Free Books, Food and Youthful Enthusiasm: What could be better?

If you’re riding on the Swamp Rabbit Trail or eating lunch on the porch at The Café at Williams Hardware, you might see something new and quite special out back.  It’s a small stand with what looks like a miniature house sitting on top.  If it was bigger, you’d be tempted to live there. When you get closer, you’ll see there is colorful artwork on the sides featuring rabbits at home, reading.  On the front is a glass door that opens up to a world of imagination.



It’s a Little Free Library and you can thank 10-year-old Max Cook for the whole thing.   He is both the originator and the steward of the library.  Max will be checking frequently to make sure the library is well-stocked.  And you can bet he’ll do a good job! Max is full of energy and enthusiasm.

Max loves the big library but saw a television piece about Little Free Libraries.  He was intrigued.  He visited one in Clemson and in Pickens but was disappointed that there were none officially in Travelers Rest.  This spring, after getting some ice cream, Max went to the garden behind The Café at Williams Hardware to ring the bell. “He declared that he wanted to put a LFL there so kids and families could have fun and get books too,” says his mother, Melody Cook.  “He said it was also a ‘high traffic area’ with the businesses and the Swamp Rabbit Trail, and lots of people of all ages could get there with a book or two in hand or backpack to trade out whenever they wanted.”



And so, an idea was born.  The Cooks spoke to Nancy and Joyce McCarrell about putting the library in their garden area.  They recommended the pocket park area right beside the bench at the trail.  The McCarrell sisters “were kind enough to contact the Greenville County Recreation District to find out what was permissible there, and it was confirmed that it would clear the restrictions in that exact spot.  The start of summer was set as a goal for launch.”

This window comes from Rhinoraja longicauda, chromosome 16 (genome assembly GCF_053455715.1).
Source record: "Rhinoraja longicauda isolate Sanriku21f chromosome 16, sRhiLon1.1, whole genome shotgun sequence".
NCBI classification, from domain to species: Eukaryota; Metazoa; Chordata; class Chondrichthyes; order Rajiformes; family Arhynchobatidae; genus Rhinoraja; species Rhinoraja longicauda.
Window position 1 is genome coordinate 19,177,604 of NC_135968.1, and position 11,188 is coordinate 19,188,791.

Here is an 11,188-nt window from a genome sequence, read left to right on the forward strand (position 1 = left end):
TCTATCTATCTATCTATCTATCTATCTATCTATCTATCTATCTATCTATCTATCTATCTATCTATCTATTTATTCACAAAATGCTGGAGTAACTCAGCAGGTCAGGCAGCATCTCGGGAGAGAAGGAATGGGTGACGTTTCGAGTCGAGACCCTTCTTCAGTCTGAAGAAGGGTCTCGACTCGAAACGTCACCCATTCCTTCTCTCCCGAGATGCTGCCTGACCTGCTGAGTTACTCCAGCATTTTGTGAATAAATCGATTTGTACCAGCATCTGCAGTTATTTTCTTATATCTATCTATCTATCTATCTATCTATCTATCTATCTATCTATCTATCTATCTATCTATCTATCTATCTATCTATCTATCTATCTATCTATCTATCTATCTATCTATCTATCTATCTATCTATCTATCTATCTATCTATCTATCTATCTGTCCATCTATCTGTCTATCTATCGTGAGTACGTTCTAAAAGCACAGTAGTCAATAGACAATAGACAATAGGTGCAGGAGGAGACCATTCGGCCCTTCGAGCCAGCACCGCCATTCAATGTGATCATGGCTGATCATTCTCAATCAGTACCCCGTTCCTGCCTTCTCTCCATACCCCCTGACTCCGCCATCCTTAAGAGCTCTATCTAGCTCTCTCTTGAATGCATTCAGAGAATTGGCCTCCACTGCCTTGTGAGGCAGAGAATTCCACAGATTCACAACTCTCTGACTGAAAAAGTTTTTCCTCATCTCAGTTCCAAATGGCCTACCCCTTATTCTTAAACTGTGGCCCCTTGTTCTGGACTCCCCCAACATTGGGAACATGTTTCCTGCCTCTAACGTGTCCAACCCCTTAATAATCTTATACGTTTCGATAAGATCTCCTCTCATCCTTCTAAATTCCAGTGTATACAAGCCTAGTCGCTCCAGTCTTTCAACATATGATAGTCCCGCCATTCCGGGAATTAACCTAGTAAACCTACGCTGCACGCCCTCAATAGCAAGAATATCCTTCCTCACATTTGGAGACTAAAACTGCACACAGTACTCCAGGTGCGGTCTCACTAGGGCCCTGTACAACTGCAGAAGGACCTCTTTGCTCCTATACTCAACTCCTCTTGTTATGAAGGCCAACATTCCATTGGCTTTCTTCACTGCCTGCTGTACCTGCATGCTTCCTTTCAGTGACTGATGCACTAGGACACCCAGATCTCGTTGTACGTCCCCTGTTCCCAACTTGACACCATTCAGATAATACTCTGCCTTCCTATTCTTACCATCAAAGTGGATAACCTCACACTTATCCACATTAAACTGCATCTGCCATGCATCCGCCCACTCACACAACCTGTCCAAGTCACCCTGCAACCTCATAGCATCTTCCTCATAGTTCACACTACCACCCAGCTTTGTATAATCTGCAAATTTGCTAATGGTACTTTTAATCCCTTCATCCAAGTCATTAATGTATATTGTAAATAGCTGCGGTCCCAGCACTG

“We settled on a two-hour celebration with quick craft activities for the younger crowd and info sheets and ‘grownup’ bookmarks for the older crowd.  The McCarrell sisters were gracious to offer the lower porch of their café for setting things up.  We’re all excited to see what type of activity the LFL has, and what folks may share in the guest log that will sit on the upper shelf.”  The Cooks are planning some surprises for people to enjoy as they use the library.  They’ll be announced on the Facebook page – Max’s Little Free Library – Travelers Rest. 

Little Free Library’s don’t just build themselves. “His grandpa designed and built the box itself, with Max helping with trim work and finishing details,” Melody says.  “It is a simple, stained wood design with cedar roofing styled like you would typically see on a house.”  Max’s dad is an art teacher at Welcome Elementary.  He did the side panels with the reading rabbits.  “There are many different shapes and sizes of the boxes themselves, which is part of the fun in finding them, but the thought was to allow this box to blend in with its natural surroundings of the pocket park along with a little punch of color and fun on the sides.”



The idea is, “Take a book. Return a book,”  Max says, “I wanted to create it in Travelers Rest for people to get books and share them and have fun.  And maybe someone who doesn’t own a book can now.”  He would like to see lots of Captain Underpants books but there are also books of all genres and age appeal.  Many were donated but the Cook family has also been looking for books at thrift stores.



The Cooks hope that “the library becomes a regular stop for folks who live in or frequent Travelers Rest or use the Swamp Rabbit trail often.  After things are established, we would like to do themes and other fun things within the LFL throughout the year for the community.  In the end, perhaps it will inspire others to build a Little Free Library of their own to share within their city or neighborhood!”

Maybe it will be you.  It can be done.  Just ask Max.







Find Max’s library on Facebook.

Photos by Melinda Long

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